“The point,” wrote Walter Lippmann back in 1922, “is that before a series of events become news they usually have to make themselves noticeable in a more or less overt act. Generally, too, in a crudely overt act.” He went on:
Something definite must occur that has unmistakable form. It may be the act of going into bankruptcy, it may be a fire, a collision, an assault, a riot, an arrest, a denunciation, the introduction of a bill, a speech, a vote, a meeting, the expressed opinion of a well known citizen, an editorial in a newspaper, a sale, a wage-schedule, a price change, the proposal to build a bridge…. There must be a manifestation.
In the hands of journalists, such overt acts were communicated by means of “stereotypes” – a word Lippmann coined in its present usage. For Lippmann, stereotyping wasn’t a function of prejudice or simple-mindedness, but of the competitive need for speed and attention. Nonetheless, it remains a great barrier keeping information from the public sphere. We should not look in the news for sophisticated Africans, humorous Muslims, or reasonable gun advocates.
Stereotyping, Lippmann observed, is commonly perpetrated at the place “where people’s affairs touch public authority.” I would put it in stronger terms: news people imagine they can speak with authority because they hobnob with those in authority. They care little – and communicate less – about science, technology, or the arts, but they love power and fame. Politics, reduced to the acts, words, and opinions of a handful of powerful people, consume the news only slightly more than sports and Hollywood.
Love of power and fame fills the void left by lack of method and specialized knowledge. In truth, hardly any news is chosen by news people. Even the stereotypes are borrowed from a few individuals at the top of the social pyramid. This isn’t a question of conspiracies, at least not in the usual sense. It’s a problem of identity. News people travel with the President, attend exclusive events, cross police barriers with impunity, dine with beautiful people in glamorous settings. They would have to be superhuman not to feel pressure to adopt the perspective of the subjects they cover and conclude, “Important events are what important people say they are.”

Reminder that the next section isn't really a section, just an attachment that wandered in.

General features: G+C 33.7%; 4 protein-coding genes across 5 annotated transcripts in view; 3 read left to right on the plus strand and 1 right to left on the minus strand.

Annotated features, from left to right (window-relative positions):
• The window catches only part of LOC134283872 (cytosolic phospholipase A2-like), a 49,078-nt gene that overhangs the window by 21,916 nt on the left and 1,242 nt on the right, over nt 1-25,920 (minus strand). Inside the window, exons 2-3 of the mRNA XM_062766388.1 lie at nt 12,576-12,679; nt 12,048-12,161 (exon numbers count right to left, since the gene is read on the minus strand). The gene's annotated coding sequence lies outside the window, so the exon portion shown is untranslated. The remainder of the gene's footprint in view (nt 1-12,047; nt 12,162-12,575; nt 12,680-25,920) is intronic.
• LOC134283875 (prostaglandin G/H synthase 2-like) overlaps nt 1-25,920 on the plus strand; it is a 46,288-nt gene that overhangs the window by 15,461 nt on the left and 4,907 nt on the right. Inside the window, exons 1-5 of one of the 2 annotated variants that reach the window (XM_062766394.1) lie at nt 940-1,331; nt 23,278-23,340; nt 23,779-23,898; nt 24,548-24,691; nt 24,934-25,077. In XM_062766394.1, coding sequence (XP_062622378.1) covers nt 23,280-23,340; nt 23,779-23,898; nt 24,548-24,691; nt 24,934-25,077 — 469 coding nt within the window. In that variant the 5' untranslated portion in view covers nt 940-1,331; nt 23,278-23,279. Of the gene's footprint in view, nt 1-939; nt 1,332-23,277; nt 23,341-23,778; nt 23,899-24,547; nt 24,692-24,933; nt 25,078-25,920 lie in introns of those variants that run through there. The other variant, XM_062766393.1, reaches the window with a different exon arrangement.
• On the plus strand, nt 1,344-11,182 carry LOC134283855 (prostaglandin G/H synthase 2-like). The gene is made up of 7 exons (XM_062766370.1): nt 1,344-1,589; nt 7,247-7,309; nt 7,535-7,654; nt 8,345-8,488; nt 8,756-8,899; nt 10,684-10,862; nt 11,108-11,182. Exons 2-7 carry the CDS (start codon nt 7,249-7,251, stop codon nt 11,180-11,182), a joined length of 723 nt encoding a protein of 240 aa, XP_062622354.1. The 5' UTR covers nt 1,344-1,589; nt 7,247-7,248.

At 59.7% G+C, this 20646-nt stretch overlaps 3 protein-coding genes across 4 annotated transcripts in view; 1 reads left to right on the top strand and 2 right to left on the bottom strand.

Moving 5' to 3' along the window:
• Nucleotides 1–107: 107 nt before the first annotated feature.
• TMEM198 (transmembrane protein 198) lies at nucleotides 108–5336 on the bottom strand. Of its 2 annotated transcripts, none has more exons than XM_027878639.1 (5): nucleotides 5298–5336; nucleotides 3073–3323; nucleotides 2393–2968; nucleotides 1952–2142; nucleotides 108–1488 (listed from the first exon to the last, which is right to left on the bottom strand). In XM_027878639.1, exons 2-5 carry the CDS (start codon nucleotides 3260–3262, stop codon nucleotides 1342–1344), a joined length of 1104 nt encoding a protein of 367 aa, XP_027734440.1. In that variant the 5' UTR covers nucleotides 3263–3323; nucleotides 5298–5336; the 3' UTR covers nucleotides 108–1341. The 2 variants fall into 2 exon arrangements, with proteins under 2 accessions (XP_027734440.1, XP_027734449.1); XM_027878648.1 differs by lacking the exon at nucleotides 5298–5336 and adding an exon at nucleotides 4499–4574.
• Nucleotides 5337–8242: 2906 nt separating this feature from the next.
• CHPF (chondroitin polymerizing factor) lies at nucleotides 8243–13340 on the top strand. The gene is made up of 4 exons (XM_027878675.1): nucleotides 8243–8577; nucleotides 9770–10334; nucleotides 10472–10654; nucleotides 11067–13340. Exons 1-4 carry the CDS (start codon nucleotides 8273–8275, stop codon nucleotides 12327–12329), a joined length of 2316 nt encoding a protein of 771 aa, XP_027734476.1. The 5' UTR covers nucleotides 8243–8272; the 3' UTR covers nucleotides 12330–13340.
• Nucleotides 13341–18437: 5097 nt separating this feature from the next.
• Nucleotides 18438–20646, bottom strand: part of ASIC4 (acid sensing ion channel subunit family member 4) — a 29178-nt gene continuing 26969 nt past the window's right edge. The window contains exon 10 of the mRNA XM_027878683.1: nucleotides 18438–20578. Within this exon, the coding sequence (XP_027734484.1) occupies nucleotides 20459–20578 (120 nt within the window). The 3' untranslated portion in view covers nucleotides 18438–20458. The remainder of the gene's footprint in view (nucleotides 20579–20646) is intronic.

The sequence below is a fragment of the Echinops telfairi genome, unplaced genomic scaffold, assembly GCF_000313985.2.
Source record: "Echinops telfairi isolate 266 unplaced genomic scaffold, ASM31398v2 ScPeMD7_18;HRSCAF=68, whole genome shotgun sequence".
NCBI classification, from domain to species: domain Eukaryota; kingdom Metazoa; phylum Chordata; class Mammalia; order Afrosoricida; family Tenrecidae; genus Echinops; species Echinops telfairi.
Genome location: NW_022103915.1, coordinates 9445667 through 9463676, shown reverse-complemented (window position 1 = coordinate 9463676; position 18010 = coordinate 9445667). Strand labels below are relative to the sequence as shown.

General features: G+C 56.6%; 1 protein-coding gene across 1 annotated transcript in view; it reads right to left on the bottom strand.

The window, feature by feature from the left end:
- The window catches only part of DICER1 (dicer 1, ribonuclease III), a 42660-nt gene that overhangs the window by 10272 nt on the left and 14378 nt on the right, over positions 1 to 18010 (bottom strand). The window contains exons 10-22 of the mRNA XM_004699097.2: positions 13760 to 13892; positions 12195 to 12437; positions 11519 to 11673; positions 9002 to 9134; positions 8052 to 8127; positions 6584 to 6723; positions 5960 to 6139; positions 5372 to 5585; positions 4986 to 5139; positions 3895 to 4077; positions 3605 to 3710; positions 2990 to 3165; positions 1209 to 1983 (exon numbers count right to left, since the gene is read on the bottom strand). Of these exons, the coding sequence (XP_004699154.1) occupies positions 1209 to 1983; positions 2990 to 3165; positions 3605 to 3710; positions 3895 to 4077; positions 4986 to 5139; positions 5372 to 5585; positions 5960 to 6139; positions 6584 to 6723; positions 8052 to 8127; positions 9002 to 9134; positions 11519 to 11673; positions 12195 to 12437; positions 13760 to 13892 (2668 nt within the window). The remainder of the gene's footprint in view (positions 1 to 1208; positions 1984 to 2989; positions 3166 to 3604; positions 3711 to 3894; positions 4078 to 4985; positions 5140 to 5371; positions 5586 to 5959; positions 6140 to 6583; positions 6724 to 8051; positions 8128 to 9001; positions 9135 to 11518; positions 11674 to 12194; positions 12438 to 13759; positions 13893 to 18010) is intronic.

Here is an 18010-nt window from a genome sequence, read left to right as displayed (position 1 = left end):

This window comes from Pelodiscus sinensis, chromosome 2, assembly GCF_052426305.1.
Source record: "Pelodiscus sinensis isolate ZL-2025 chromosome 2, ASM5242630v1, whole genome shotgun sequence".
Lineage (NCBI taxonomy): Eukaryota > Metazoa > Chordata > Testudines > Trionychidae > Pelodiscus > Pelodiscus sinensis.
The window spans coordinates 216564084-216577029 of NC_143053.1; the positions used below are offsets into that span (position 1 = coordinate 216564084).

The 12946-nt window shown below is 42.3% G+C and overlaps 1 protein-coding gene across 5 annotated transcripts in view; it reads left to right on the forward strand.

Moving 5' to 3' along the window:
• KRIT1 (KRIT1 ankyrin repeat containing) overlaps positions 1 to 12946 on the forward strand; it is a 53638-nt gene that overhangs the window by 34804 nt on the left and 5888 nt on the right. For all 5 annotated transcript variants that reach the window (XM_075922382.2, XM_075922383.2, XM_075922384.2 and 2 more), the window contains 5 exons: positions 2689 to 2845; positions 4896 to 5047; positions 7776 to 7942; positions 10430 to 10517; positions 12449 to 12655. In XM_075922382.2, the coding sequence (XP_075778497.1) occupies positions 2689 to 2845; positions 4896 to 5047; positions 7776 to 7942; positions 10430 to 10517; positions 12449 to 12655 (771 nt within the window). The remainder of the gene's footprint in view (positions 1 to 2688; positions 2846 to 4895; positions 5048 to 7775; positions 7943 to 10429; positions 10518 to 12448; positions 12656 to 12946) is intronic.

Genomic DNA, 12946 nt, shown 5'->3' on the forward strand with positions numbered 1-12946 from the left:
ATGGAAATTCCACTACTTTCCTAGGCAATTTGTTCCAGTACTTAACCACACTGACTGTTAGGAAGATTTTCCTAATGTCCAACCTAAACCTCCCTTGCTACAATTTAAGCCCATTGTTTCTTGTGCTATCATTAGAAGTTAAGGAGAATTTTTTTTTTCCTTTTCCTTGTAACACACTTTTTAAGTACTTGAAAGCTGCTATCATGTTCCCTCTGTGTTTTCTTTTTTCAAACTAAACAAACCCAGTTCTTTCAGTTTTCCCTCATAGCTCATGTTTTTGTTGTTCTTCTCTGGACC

Journalists claim to mediate between the public and power, informing one, holding the other accountable. But the psychological rewards of their profession all lead away from the public – a monstrous abstraction – toward the famous faces and places of power. The Economist offers a good example of the consequences. It addresses the reader from on high, with the voice of God. Not only is the public never consulted about the choice of subjects: the very idea of consultation is heretical.
Ask news people about the purpose of their work and an honest reply would be, “To rouse the public from its provincial slumber.” My fixation with Fairfax County is precisely the malady news aims to cure.
Once we sweep away the self-serving cant of the news business, a different perspective emerges on our question. People have always relied on trusted intermediaries to obtain the information necessary to get on with life. Such information has two salient features. First, it is based on personal need, and the need varies with the person. A political man will find important a somewhat different set of subjects than a scholar of Renaissance art; their sources of information will differ accordingly. Second, a relationship of trust, based on character and reputation, must exist between the provider and the receiver of information. Any suspicion of manipulation, ignorance, or deceit will undermine reputation and destroy the relationship.
News, on this account, appears to be defined less by content or timeliness than by a combination of usefulness and trust.
If this is the case, interest in crudely overt events becomes a matter of personal taste, not a democratic duty. The news business becomes an ordinary business, not a watchdog or an estate. It produces stuff for sale, some small part of which is news – that information, and that only, which is useful to someone and is received with trust. Here, with the triumph of human relationship over institutional authority, we enter a subject beyond scope of the present question: the decline in the reputation of the news business, symbolized, it may be, by the trajectory from Walter Cronkite to Katie Couric.